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Thread: Threatening e-mail under investigation by Capitol Police

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    Threatening e-mail under investigation by Capitol Police

    I've predicted on this forum that some veteran who has been stripped of their right to bear arms (OC) because of a diagnosis of PTSD or a declaration of incompetence will take up arms against his/her legislators. I hope that no violence takes place, but it does seem inevitable.

    Is this e-mail a harbinger of what is to come?


    "Email to vets urging violence against legislators now under investigation by Capitol Police: COLORADO"

    http://www.youtube.com/watch?v=3Dv9a_UBx70

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    Look at how they hide their home addresses.

    I think that some vets are figuring out that the gov't and military are not their friends when no longer a part of the "system".

    I myself currently do not advocate killing politicians or gov't officials .... they are like weeds, kill one and 2 more will sprout up.

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    So, is it a fact that twenty-two vets suicide daily? Is it not amazing that the focus is on an anonymous threat rather than on the suicide (an accomplished fact) rate of veterans each with a name?
    I am responsible for my writing, not your understanding of it.

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    Quote Originally Posted by Nightmare View Post
    So, is it a fact that twenty-two vets suicide daily? Is it not amazing that the focus is on an anonymous threat rather than on the suicide (an accomplished fact) rate of veterans each with a name?
    I don't know if these #s are any different than the general population at large...good point though.

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    The numbers are all over the map, depending larger where you get them. A friend who works at Wounded Warrior reports the following:

    - the suicide rate among veterans vastly exceeds that of active-duty troops. According to estimates last year (2011) by the US Department of Veterans’ Affairs, a US military veteran commits suicide every 80 minutes – totaling 18 veterans a day

    - In 2010, the Iraq and Afghanistan Veterans of America nonprofit reported that veterans account for 20 percent of the 30,000 annual US suicides, though only 1 percent of Americans have served in the military.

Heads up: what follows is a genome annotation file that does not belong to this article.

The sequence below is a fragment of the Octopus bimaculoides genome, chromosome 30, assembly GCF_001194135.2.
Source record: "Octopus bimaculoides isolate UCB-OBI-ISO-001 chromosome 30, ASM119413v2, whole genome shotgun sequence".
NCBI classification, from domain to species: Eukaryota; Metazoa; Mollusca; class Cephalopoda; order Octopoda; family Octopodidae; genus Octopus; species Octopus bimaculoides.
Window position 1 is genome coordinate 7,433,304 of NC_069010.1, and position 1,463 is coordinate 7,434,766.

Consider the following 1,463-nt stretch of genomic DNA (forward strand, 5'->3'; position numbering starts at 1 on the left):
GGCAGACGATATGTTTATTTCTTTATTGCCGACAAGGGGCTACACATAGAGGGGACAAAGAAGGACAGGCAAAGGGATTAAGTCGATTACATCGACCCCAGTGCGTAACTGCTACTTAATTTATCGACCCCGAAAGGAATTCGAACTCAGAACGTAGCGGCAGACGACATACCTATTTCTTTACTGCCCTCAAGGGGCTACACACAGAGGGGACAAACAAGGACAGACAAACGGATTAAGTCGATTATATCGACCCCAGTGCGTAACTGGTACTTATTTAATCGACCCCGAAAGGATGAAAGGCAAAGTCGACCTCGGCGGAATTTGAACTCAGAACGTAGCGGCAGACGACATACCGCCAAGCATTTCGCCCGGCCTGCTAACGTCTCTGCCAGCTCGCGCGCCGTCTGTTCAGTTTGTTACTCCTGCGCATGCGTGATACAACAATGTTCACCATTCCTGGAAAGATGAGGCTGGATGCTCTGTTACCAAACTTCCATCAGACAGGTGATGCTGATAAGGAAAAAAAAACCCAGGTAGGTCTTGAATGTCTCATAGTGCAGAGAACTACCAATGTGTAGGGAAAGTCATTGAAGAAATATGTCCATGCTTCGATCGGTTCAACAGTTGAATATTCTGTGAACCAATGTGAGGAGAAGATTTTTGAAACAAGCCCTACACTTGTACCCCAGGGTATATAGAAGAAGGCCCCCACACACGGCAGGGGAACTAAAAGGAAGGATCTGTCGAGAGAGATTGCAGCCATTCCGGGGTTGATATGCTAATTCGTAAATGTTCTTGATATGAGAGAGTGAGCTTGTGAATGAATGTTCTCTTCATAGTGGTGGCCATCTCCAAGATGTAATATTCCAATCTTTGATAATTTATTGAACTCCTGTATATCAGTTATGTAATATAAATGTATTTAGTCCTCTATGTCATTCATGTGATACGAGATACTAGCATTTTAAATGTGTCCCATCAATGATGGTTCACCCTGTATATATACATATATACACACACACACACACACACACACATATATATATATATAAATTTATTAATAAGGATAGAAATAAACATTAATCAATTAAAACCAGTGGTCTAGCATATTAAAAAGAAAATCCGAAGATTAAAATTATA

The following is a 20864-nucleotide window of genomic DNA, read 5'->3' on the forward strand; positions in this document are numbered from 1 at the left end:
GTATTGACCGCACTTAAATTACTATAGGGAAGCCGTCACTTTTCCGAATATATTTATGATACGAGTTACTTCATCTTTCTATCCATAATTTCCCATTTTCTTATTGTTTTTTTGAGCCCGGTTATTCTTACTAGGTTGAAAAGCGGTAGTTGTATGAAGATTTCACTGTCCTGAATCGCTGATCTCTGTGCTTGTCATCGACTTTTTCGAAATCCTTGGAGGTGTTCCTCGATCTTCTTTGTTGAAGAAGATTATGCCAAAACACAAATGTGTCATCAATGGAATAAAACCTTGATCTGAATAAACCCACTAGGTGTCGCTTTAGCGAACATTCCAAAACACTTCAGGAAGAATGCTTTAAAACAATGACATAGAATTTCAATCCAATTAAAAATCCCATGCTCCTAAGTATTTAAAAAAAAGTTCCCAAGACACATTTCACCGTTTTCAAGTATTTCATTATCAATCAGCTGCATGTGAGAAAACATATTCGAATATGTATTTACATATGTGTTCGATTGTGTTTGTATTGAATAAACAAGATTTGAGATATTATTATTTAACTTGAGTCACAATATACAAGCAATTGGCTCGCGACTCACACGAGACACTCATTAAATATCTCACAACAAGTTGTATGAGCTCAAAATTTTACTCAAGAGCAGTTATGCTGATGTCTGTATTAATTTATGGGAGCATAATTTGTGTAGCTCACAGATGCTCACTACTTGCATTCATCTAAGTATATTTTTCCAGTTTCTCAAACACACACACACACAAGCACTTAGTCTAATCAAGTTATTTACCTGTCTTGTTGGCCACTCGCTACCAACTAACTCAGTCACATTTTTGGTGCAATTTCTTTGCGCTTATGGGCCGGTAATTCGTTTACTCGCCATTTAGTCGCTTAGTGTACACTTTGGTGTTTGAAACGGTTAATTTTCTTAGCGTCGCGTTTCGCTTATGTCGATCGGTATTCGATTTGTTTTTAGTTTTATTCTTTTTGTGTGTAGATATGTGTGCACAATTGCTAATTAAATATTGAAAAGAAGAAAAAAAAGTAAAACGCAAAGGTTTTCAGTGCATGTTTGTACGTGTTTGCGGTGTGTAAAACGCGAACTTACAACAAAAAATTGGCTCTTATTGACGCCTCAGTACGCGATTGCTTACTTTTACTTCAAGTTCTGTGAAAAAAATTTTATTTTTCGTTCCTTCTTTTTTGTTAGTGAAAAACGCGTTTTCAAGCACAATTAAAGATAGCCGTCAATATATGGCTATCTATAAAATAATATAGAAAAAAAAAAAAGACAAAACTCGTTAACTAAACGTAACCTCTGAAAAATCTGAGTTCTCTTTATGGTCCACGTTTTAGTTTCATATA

- And yet, the average suicide rate in the US military – 24 suicides per 100,000 soldiers – is lower than the civilian suicide rate for men aged 17 to 60 – 25 suicides per 100,000 in 2010.

    He also sent me this link for the official numbers, which does indeed, on page 15, report "an estimated 22 Veterans will have died from suicide each day in the calendar year 2010."
    Last edited by since9; 03-06-2014 at 12:06 PM.
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    I think I forgot to mention earlier this case:

    Jimena, supra,2011 U.S. Dist. LEXIS 68560, at *15-16 (E.D.Cal. June 24, 2011)


    The basic crux of the case is that an email, by itself, cannot be stated as coming from anyone in particular.

    Again, the best advice...don't talk to police. Do not admit to your email address, do not admit anything.

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    Quote Originally Posted by davidmcbeth View Post
    I think I forgot to mention earlier this case:

    Jimena, supra,2011 U.S. Dist. LEXIS 68560, at *15-16 (E.D.Cal. June 24, 2011)


    The basic crux of the case is that an email, by itself, cannot be stated as coming from anyone in particular.

    Again, the best advice...don't talk to police. Do not admit to your email address, do not admit anything.
    I like your avatar. I've been wanting to do more activism in regards to jury nullification. It worked for prohibition and slavery, and can put the nail in the coffin of gun control.

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    Quote Originally Posted by Dario View Post
    I've been wanting to do more activism in regards to jury nullification. It worked for prohibition and slavery, and can put the nail in the coffin of gun control.